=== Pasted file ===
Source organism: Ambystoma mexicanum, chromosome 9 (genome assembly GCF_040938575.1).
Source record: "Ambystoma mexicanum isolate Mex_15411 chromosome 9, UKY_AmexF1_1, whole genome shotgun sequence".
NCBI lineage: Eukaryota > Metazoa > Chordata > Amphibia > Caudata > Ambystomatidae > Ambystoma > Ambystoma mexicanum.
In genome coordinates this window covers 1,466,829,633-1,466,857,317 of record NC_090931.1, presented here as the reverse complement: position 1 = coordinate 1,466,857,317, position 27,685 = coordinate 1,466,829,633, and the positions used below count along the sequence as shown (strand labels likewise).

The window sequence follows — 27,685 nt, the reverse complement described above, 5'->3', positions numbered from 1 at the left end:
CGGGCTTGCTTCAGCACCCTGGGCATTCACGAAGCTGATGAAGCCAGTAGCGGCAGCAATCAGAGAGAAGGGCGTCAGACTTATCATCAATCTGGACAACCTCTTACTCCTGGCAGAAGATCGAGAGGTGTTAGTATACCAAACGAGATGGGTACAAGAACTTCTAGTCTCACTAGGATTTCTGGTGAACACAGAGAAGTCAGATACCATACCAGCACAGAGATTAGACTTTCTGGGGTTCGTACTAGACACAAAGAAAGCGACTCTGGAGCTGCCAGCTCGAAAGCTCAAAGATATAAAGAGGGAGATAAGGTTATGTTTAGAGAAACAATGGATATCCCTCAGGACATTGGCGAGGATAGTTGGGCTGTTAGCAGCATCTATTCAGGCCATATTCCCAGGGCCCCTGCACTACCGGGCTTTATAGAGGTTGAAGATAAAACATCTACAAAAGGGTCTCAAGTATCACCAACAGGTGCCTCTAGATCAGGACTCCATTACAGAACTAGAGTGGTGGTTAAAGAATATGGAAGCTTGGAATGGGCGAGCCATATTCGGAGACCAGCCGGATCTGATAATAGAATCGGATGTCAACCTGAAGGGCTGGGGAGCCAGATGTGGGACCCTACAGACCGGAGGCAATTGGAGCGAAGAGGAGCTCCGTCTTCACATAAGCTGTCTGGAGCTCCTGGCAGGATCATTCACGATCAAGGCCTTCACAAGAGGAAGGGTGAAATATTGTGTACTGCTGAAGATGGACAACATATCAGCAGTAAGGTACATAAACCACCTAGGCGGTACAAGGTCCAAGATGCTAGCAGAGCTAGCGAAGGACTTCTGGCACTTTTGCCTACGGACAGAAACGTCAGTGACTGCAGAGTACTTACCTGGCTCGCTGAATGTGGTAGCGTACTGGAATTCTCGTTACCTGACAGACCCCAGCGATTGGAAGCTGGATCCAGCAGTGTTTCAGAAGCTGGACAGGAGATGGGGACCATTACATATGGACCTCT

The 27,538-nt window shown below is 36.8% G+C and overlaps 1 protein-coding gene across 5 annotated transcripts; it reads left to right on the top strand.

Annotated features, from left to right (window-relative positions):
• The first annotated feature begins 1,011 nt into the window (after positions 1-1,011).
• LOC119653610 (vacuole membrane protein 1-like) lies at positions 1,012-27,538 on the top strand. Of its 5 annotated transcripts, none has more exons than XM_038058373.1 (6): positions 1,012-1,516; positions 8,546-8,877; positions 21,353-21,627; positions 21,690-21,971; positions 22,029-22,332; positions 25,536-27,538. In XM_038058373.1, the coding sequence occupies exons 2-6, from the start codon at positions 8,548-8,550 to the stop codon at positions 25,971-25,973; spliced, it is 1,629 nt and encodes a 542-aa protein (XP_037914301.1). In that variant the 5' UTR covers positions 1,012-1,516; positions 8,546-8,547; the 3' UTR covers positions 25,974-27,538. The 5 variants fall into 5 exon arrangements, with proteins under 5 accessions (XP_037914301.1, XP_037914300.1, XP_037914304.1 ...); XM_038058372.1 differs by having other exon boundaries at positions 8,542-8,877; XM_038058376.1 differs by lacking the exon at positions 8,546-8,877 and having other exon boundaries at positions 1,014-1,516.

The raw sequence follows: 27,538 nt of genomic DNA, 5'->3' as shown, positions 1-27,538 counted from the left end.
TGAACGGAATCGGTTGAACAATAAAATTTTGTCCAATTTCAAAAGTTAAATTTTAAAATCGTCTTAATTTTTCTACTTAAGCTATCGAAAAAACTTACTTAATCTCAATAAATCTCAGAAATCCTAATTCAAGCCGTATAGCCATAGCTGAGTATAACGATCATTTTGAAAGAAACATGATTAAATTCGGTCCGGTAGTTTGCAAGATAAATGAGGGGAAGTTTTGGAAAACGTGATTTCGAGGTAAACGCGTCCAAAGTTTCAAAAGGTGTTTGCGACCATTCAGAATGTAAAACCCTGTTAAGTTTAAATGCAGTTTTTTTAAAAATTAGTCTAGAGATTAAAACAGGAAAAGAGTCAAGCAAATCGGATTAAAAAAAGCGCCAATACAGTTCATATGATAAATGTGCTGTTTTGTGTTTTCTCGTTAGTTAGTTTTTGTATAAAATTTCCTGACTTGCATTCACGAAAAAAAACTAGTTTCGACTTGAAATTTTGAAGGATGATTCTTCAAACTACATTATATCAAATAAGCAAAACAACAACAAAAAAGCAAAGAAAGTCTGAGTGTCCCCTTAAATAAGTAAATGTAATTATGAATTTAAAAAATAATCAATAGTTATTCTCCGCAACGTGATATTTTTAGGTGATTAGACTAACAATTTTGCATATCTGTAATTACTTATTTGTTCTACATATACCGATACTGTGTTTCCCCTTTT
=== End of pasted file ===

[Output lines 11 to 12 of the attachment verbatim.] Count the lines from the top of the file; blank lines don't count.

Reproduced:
The raw sequence follows: 27,538 nt of genomic DNA, 5'->3' as shown, positions 1-27,538 counted from the left end.
TGAACGGAATCGGTTGAACAATAAAATTTTGTCCAATTTCAAAAGTTAAATTTTAAAATCGTCTTAATTTTTCTACTTAAGCTATCGAAAAAACTTACTTAATCTCAATAAATCTCAGAAATCCTAATTCAAGCCGTATAGCCATAGCTGAGTATAACGATCATTTTGAAAGAAACATGATTAAATTCGGTCCGGTAGTTTGCAAGATAAATGAGGGGAAGTTTTGGAAAACGTGATTTCGAGGTAAACGCGTCCAAAGTTTCAAAAGGTGTTTGCGACCATTCAGAATGTAAAACCCTGTTAAGTTTAAATGCAGTTTTTTTAAAAATTAGTCTAGAGATTAAAACAGGAAAAGAGTCAAGCAAATCGGATTAAAAAAAGCGCCAATACAGTTCATATGATAAATGTGCTGTTTTGTGTTTTCTCGTTAGTTAGTTTTTGTATAAAATTTCCTGACTTGCATTCACGAAAAAAAACTAGTTTCGACTTGAAATTTTGAAGGATGATTCTTCAAACTACATTATATCAAATAAGCAAAACAACAACAAAAAAGCAAAGAAAGTCTGAGTGTCCCCTTAAATAAGTAAATGTAATTATGAATTTAAAAAATAATCAATAGTTATTCTCCGCAACGTGATATTTTTAGGTGATTAGACTAACAATTTTGCATATCTGTAATTACTTATTTGTTCTACATATACCGATACTGTGTTTCCCCTTTT